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An Iranian nuclear scientist was killed yesterday in an attack similar to those carried out on other scientists. Mostafa Ahmadi Roshan is the fifth scientist to mysteriously die. The killing is the latest in a long list of apparent covert operations in recent months to stall Iran’s nuclear weapons program.
Iran describes Roshan as the “deputy in charge of commerce” at its Natanz enrichment facility and immediately blamed “the Zionist regime” for his death. Two individuals attached and detonated a magnetic bomb to his car in Tehran outside of Allameh Tabatai University, killing him and his bodyguard. Roshan was a lecturer at the university.
At Natanz, Roshan was in charge of procuring equipment. The fact that he had a bodyguard shows he had an important role. His death comes just one day after the Israeli military’s chief of staff said that 2012 is a “critical year” for Iran and referred to “events that happen unnaturally.” Indeed, the past few months has seen a huge rise in “accidents” and other “unnatural” events affecting Iran’s nuclear program and the regime’s pillars of strength.
On December 22, the Iranian regime claimed that its oil depot in Abadan was hit with a rocket. It is located in the Arab-populated Khuzestan Province, so it may have been launched by locals that often clash with the regime. The attack came just two weeks after Iran announced that it would spend $800 million to increase its gasoline output by 12,500 barrels per day by February.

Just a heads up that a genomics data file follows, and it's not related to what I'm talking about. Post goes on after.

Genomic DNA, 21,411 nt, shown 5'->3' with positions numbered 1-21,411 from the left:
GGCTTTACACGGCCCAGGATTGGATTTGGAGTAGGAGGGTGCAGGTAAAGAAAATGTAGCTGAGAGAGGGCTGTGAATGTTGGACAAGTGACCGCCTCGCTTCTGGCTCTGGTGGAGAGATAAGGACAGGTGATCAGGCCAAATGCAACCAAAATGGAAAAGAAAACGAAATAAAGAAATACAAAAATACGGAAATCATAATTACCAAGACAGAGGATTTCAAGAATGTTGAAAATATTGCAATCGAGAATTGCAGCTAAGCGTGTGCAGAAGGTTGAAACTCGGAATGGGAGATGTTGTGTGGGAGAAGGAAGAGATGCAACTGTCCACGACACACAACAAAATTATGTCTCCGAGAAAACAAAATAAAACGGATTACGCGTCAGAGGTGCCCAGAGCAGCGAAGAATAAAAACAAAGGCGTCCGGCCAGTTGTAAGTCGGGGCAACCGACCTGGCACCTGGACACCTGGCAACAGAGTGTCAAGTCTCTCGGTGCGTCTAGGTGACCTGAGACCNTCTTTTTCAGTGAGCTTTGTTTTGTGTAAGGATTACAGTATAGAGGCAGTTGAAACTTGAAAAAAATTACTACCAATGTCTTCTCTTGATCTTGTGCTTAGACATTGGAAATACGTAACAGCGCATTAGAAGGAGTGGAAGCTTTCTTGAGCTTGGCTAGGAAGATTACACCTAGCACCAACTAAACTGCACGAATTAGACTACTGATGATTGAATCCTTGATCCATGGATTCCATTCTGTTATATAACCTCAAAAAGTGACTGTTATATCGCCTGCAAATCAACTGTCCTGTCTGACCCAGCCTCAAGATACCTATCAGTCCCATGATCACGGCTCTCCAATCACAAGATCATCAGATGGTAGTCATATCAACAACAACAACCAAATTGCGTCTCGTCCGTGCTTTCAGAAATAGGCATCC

The covert operations aren’t just aimed at nuclear sites and their staff. The Washington Post says that there has been a “fivefold increase in explosions at refineries and gas pipelines since 2010.” There were three explosions at gas pipelines in 2009. In 2010, it was 17. In February, three gas pipelines near Qom were hit with explosions. In April, another three explosions in the same area happened. In July, a pipeline to Turkey was struck, and three more pipelines suffered blasts within the first two weeks of August.
On December 15, Israel carried out a secret air strike on a convoy in Sudan headed to Hamas. It was carrying weapons from Iran. At least six Land Cruiser jeeps were destroyed and four were killed. There was reportedly another strike in Sudan in early December that destroyed at least one truck.
On December 11, a mysterious explosion happened at a steel plant in Yazd that almost no one reported on. The blast killed 7 people and wounded 12. Among the casualties were unidentified foreigners. The site has not been publicly tied to Iran’s nuclear program, so it indicates the perpetrators had access to classified information. Michael Ledeen wrote that the plant made the material for nose cones for ballistic missiles. Other reports said the steel can be used in making exhaust systems. A German news outlet reported in November that North Korea was providing Iran and Syria with maraging steel for centrifuges.
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